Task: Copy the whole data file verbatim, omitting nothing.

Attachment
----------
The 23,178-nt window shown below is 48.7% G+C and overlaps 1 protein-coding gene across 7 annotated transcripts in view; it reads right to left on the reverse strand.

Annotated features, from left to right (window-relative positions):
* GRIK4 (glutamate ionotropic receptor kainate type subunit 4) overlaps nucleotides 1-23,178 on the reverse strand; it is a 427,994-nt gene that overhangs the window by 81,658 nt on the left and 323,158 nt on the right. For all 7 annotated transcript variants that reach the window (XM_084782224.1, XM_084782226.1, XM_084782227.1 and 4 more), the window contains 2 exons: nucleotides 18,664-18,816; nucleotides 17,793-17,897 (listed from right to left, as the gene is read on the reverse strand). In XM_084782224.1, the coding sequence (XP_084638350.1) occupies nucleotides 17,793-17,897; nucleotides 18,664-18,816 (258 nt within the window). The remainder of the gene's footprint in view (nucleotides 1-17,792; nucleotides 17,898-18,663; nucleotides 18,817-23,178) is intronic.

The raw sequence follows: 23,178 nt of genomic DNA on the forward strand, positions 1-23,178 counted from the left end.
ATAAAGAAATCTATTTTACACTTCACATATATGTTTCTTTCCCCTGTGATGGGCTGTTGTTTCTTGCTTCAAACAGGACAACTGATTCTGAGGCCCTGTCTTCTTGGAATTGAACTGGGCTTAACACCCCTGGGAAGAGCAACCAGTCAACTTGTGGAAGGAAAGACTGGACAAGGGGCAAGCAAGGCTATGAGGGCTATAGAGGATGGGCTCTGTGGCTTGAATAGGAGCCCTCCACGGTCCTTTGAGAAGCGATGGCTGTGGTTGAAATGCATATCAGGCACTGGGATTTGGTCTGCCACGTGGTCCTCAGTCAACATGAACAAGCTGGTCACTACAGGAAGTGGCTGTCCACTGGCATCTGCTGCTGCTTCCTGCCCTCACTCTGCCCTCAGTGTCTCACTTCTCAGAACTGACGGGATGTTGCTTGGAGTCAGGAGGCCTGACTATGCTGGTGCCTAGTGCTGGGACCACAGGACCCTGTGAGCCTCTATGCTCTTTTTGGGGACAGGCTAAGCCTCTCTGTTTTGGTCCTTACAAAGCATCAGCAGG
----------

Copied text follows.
The 23,178-nt window shown below is 48.7% G+C and overlaps 1 protein-coding gene across 7 annotated transcripts in view; it reads right to left on the reverse strand.

Annotated features, from left to right (window-relative positions):
* GRIK4 (glutamate ionotropic receptor kainate type subunit 4) overlaps nucleotides 1-23,178 on the reverse strand; it is a 427,994-nt gene that overhangs the window by 81,658 nt on the left and 323,158 nt on the right. For all 7 annotated transcript variants that reach the window (XM_084782224.1, XM_084782226.1, XM_084782227.1 and 4 more), the window contains 2 exons: nucleotides 18,664-18,816; nucleotides 17,793-17,897 (listed from right to left, as the gene is read on the reverse strand). In XM_084782224.1, the coding sequence (XP_084638350.1) occupies nucleotides 17,793-17,897; nucleotides 18,664-18,816 (258 nt within the window). The remainder of the gene's footprint in view (nucleotides 1-17,792; nucleotides 17,898-18,663; nucleotides 18,817-23,178) is intronic.

The raw sequence follows: 23,178 nt of genomic DNA on the forward strand, positions 1-23,178 counted from the left end.
ATAAAGAAATCTATTTTACACTTCACATATATGTTTCTTTCCCCTGTGATGGGCTGTTGTTTCTTGCTTCAAACAGGACAACTGATTCTGAGGCCCTGTCTTCTTGGAATTGAACTGGGCTTAACACCCCTGGGAAGAGCAACCAGTCAACTTGTGGAAGGAAAGACTGGACAAGGGGCAAGCAAGGCTATGAGGGCTATAGAGGATGGGCTCTGTGGCTTGAATAGGAGCCCTCCACGGTCCTTTGAGAAGCGATGGCTGTGGTTGAAATGCATATCAGGCACTGGGATTTGGTCTGCCACGTGGTCCTCAGTCAACATGAACAAGCTGGTCACTACAGGAAGTGGCTGTCCACTGGCATCTGCTGCTGCTTCCTGCCCTCACTCTGCCCTCAGTGTCTCACTTCTCAGAACTGACGGGATGTTGCTTGGAGTCAGGAGGCCTGACTATGCTGGTGCCTAGTGCTGGGACCACAGGACCCTGTGAGCCTCTATGCTCTTTTTGGGGACAGGCTAAGCCTCTCTGTTTTGGTCCTTACAAAGCATCAGCAGG